School District to Host Community Meeting on Bond Measure Proposal This Week

This week, the community will get their first look at an approximately $75 million bond measure the Canby School District is considering placing on the ballot for the May primary election, and will also have a chance to weigh in.

The community meeting will be held from 6 to 8 p.m. Tuesday, Feb. 11, in the library of the Ackerman Center.

The meeting, originally set for Jan. 14, has been pushed back a couple of times because the Bond Development Committee appointed by the district needed more time to put together a package of items from among the dozens — or even, hundreds — of potential projects that could be included.

It will not be rescheduled again, according to District Communications Coordinator Autumn Foster.

“Yes. This meeting will happen on Tuesday,” Foster said simply, when we asked if the Feb. 11 date was set in stone.

Under the new timeline, the district will also begin districtwide polling this week, with the goal of gathering further input on the proposed ballot language and bond package.

The final meeting of the Bond Development Committee is scheduled for Feb. 18, at which the group would review the poll results and input from the community meeting, and make changes or adjustments as necessary. This meeting, also open to the public, will be from 4 to 6 p.m. at the Canby School District Office, Meridian Room, located at 1130 S. Ivy St.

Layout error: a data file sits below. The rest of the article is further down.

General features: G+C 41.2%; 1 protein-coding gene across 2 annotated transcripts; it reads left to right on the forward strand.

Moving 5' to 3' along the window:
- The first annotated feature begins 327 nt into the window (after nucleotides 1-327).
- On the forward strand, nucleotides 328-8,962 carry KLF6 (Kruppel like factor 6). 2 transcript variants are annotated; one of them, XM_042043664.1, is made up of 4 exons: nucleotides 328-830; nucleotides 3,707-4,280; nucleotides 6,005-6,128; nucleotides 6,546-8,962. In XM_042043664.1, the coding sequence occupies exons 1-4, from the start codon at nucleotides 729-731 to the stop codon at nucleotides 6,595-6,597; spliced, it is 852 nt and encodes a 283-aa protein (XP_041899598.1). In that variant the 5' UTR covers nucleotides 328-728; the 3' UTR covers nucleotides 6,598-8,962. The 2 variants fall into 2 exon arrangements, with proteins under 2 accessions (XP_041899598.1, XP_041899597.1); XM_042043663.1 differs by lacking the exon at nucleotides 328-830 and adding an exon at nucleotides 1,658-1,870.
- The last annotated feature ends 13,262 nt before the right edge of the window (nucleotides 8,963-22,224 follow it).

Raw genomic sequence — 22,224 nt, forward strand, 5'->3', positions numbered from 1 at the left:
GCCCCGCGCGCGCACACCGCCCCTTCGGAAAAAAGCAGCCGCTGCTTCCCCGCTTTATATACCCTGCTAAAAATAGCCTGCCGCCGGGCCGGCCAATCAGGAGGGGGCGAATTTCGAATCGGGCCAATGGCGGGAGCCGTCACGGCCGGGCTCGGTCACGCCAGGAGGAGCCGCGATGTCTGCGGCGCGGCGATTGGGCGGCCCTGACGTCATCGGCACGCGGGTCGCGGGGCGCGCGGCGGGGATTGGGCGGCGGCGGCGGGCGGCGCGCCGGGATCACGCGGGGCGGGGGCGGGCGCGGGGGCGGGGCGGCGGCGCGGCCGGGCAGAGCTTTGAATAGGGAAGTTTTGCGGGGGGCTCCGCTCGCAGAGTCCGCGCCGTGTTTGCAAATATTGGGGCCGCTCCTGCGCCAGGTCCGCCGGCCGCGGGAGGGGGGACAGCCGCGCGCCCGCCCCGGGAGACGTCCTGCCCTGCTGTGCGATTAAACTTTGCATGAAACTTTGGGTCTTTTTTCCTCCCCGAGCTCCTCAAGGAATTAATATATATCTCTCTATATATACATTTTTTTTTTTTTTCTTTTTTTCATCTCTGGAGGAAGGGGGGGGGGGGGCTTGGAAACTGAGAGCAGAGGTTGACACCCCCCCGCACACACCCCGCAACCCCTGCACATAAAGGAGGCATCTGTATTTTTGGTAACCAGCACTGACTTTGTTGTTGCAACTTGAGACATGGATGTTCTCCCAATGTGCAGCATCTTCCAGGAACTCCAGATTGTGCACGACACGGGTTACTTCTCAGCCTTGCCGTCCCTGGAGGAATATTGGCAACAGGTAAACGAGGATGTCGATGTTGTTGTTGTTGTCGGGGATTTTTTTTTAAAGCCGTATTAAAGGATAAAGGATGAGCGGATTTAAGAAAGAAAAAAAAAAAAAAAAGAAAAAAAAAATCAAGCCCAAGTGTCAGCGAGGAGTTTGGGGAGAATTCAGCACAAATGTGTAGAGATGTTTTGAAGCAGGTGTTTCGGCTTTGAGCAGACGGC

The package would then be finalized and presented to the school board for their vote at a special meeting on Feb. 26 — two days before the deadline to submit a measure for the May primary.

The bond would address high-need facility maintenance and improvement projects, safety and technology updates, and educational and vocational upgrades that would expand science labs and increase opportunities for hands-on learning.

The district is presenting the proposal as a no-tax increase measure, but rather, as an extension of the current rates that are in place from the bond approved to build Baker Prairie Middle School 15 years ago. Those rates expire at the end of the year.

Although the board could wait until November and still present the bond measure as an “extension” of the current rates, there are some reasons they might favor May. Actually, 4.8 million reasons.

The district has been awarded a state matching grant in that amount that they could collect to do additional facilities upgrades, but only if they pass a bond measure in May. This award will have expired by November, and the district would have to reapply for funding, with no guarantee of receiving it.

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